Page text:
Irritability, cravings, trouble focusing? You may be sleep deprived:

Learn 10 things that happen, when you don’t get your quality daily zzz’s and what you can do to improve it:


  1. Lack of sleep causes difficulty learning new concepts, forgetfulness and you aren’t able to create memories: without sleep you can’t form or maintain certain pathways in your brain.
  2. It’s harder to concentrate and respond quickly. 
  3. reduced sex drive 
  4. moodiness, fatigue, irritability, depressed mood – Sleep deprivation weakens the ability of the part of the brain that handles reasoning, known as the prefrontal cortex, to control the emotional part, the amygdala. This leads to the abnormal processing of emotions.
  5. inability to concentrate or a “fuzzy” head 
  6. lack of motivation 
  7. clumsiness
  8. increased appetite and carbohydrate cravings, while insulin sensitivity drops. So you’re prone to eating more sugar, but your body wants to store more than usual. You may be eating less, moving more (which is a bad advice anyway – see why)… But still not seeing progress because you’re lacking sleep!
  9. reduced leptin and elevated ghrelin: you’re feeling less satisfied after meals, and hungrier 
  10. Affected hormone production, including growth hormone and testosterone, which are one of the most important when you’re trying to lose weight/build muscle/change body composition.

You’re probably annoyed and frustrated reading this, and saying to yourself – yeah that’s me. But then again, do you proceed to stare at your screens late at night, overthinking problems, doing stuff that doesn’t really matter,  or even procrastinating because you’re too tired to do anything else of importance?

More sleep and a healthy bed routine isn’t going to happen. When tired, it’s almost impossible to make the first step or imagine a perfect sleep routine. That’s why you need to start with ONE of the basics and keep practicing every day. If you want to change everything at once, you’ll end up practicing nothing longterm and keep being stuck.

Here are some options to choose from:

1. Follow your circadian rhythm (CR),
that controls your timing of sleep – causing you to be sleepy at night  and wake you in the morning without an alarm, when cortisol levels rise. Messed up levels of cortisol at the wrong times, or having it constantly elevated, will cause lack of quality sleep, or/and difficulties falling asleep.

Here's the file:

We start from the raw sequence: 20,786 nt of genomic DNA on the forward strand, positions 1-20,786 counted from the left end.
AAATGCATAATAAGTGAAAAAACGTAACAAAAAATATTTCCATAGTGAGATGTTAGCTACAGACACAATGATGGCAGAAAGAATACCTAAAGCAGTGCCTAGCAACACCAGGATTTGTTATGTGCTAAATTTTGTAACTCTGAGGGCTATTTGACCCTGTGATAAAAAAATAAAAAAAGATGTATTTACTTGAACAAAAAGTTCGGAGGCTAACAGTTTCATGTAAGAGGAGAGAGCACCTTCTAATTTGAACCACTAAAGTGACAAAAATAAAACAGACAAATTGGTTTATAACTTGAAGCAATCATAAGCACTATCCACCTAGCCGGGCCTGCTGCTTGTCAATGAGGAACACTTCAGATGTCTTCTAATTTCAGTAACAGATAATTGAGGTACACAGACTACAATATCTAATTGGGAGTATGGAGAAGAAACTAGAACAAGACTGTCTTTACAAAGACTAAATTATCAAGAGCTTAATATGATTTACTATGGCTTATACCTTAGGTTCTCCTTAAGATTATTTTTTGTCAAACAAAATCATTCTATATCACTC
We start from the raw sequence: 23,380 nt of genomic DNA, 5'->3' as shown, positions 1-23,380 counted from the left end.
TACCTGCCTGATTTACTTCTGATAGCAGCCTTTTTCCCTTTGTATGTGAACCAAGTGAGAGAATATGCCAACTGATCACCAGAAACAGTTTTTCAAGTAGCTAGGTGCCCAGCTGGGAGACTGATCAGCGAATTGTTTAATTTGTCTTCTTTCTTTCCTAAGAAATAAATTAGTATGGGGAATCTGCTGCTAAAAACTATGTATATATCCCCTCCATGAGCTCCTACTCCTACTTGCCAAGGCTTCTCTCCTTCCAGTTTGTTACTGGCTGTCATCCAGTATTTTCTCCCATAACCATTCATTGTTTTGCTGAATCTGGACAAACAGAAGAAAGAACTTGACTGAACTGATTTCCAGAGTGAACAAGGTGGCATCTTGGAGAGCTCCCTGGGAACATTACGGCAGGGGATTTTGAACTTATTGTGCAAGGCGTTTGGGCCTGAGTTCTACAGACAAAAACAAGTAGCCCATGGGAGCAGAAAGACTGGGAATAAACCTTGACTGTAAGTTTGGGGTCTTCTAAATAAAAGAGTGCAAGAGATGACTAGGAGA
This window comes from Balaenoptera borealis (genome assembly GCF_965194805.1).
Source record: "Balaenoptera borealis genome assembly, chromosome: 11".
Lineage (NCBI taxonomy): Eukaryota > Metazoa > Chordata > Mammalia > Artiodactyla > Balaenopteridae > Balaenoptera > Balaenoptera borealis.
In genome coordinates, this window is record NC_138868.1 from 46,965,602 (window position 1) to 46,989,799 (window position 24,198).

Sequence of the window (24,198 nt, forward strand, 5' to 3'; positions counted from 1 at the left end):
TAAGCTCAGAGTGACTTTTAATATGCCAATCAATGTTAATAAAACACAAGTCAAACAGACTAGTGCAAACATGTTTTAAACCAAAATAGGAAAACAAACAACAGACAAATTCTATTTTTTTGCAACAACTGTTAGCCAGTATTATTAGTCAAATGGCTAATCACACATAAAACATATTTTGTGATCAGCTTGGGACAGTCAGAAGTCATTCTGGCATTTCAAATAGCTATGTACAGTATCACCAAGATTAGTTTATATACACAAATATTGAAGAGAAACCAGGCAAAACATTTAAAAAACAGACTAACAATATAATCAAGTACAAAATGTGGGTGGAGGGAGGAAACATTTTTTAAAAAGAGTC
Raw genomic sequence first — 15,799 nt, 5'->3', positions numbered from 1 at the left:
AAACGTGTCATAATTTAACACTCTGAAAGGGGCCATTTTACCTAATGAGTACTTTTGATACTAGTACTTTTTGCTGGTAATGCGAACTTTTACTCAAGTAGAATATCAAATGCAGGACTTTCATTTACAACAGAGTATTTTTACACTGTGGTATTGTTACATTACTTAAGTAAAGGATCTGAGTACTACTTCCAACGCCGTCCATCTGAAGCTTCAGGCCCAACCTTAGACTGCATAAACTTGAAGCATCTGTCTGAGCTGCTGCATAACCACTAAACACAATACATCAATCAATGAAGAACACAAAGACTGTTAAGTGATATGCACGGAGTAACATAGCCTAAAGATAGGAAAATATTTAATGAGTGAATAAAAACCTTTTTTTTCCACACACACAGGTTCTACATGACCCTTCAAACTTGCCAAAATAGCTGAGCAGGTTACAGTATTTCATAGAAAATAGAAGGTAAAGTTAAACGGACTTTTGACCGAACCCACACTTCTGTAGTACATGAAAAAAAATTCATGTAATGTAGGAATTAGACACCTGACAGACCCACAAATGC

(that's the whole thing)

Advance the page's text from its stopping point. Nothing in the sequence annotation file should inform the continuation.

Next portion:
It’s hard to imagine a routine like that in this world, so if that is impossible, set the same times each night and – go the f*ck to sleep! Tomorrow is another day to continue your work. Wake up at the same times, even on weekends to ensure keeping your CR in balance.

2. Help special little cells in your eyes process light properly – to tell the brain whether it is day or night by avoiding bright light when you should be getting asleep.
It can make it difficult to fall asleep and return to sleep when awakened by bright light. Avoid blue light from screens and flashy lights before sleeping: get blue light blocking glasses, turn your room into a cave using dim lights, candles, use f.lux app for coloring your screens orange/red. Use earplugs/eye pads to create complete darkness and silence or cover all light sources and cool the room.

3. Factors that influence your sleep and are under your control include:
– stress response. Practice meditation via app Calm or Headspace. Practice gratitude. Journaling. Creating a list of things to get them out of your head.
– sleep environment – cool the room and make it dark. (see nr.3)
– what you eat and drink prior to sleep: use more carbs before bedtime to help you with serotonin production, which is a precursor to melatonin that helps you sleep well. 1 hour before bedtime meal: risotto with chicken, oatmeal with protein, potato salad with tuna or even fruit.

Knowing those things is one thing, but practicing them consistently must become a part of your non-negotiable ritual if you want to wake up well rested and conquer every day.


If you need help creating an optimal bed routine or trouble being consistent with your habits that would make a positive change, you are welcome to contact me!

Lea Klep

  • certified IFPA personal trainer,
  • Precision Nutrition 1 Coach.
  • CHFI Strength Performance Coach 2
  • CHFI Performance Nutrition Coach 2

REFERENCES Brain Basics: Understanding Sleep (National Institute of Neurological Disorders and Stroke) / Short sleep duration is associated with reduced leptin, elevated ghrelin, and increased body mass index. Taheri S1, Lin L, Austin D, Young T, Mignot E. / What’s to know about sleep deprivation? Last updated Thu 25 January 2018 By Kathleen Davis FNP Reviewed by Karen Cross, FNP, MSN